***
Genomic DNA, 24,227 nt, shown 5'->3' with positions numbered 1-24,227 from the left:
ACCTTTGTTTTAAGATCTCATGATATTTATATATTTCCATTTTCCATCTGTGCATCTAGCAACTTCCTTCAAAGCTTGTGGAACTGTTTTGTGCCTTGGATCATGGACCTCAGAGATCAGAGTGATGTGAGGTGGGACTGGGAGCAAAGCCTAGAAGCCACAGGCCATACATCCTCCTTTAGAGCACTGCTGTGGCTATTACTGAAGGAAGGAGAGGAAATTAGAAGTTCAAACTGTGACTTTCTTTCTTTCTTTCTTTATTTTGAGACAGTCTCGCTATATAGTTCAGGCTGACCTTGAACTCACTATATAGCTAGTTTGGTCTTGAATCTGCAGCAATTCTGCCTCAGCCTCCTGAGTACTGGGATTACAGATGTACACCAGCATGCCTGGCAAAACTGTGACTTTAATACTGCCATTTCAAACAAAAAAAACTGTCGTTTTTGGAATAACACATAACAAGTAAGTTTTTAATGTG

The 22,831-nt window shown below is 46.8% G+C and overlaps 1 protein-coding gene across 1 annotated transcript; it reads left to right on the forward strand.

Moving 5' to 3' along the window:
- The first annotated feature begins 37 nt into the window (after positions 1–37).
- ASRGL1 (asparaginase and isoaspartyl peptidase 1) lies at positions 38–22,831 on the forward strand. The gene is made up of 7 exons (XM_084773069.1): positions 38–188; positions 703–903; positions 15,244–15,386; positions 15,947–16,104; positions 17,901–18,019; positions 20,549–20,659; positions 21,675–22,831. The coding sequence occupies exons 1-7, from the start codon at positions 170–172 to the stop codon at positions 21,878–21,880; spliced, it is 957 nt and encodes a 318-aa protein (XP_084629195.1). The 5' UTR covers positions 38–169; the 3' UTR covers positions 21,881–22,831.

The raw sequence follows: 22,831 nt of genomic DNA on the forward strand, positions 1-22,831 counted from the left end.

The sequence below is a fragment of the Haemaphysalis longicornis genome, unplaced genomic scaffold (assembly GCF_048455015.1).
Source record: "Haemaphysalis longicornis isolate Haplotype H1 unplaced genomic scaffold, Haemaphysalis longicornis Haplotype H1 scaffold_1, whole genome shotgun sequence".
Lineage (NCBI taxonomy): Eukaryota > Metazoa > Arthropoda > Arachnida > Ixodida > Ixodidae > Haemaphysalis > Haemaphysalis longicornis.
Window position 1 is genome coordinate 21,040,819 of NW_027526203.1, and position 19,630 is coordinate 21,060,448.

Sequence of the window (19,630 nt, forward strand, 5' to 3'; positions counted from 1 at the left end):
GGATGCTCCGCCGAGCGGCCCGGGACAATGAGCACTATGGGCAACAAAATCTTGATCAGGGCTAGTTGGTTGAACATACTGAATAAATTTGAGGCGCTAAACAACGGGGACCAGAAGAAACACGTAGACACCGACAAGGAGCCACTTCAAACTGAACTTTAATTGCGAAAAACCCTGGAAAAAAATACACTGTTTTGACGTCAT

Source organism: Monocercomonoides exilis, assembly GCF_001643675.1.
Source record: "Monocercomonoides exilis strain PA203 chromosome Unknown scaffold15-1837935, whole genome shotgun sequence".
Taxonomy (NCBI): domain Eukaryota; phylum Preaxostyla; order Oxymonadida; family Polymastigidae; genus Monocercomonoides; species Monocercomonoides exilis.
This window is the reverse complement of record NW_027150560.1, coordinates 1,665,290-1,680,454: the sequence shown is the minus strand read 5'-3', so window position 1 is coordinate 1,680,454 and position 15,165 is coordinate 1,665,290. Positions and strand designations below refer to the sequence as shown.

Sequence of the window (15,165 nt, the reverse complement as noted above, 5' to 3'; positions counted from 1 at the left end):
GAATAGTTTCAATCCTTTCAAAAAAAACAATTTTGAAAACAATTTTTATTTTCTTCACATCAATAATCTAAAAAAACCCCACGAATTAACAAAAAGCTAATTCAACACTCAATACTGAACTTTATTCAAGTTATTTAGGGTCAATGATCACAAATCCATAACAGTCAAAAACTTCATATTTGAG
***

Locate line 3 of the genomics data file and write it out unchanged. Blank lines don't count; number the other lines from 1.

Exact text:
The 22,831-nt window shown below is 46.8% G+C and overlaps 1 protein-coding gene across 1 annotated transcript; it reads left to right on the forward strand.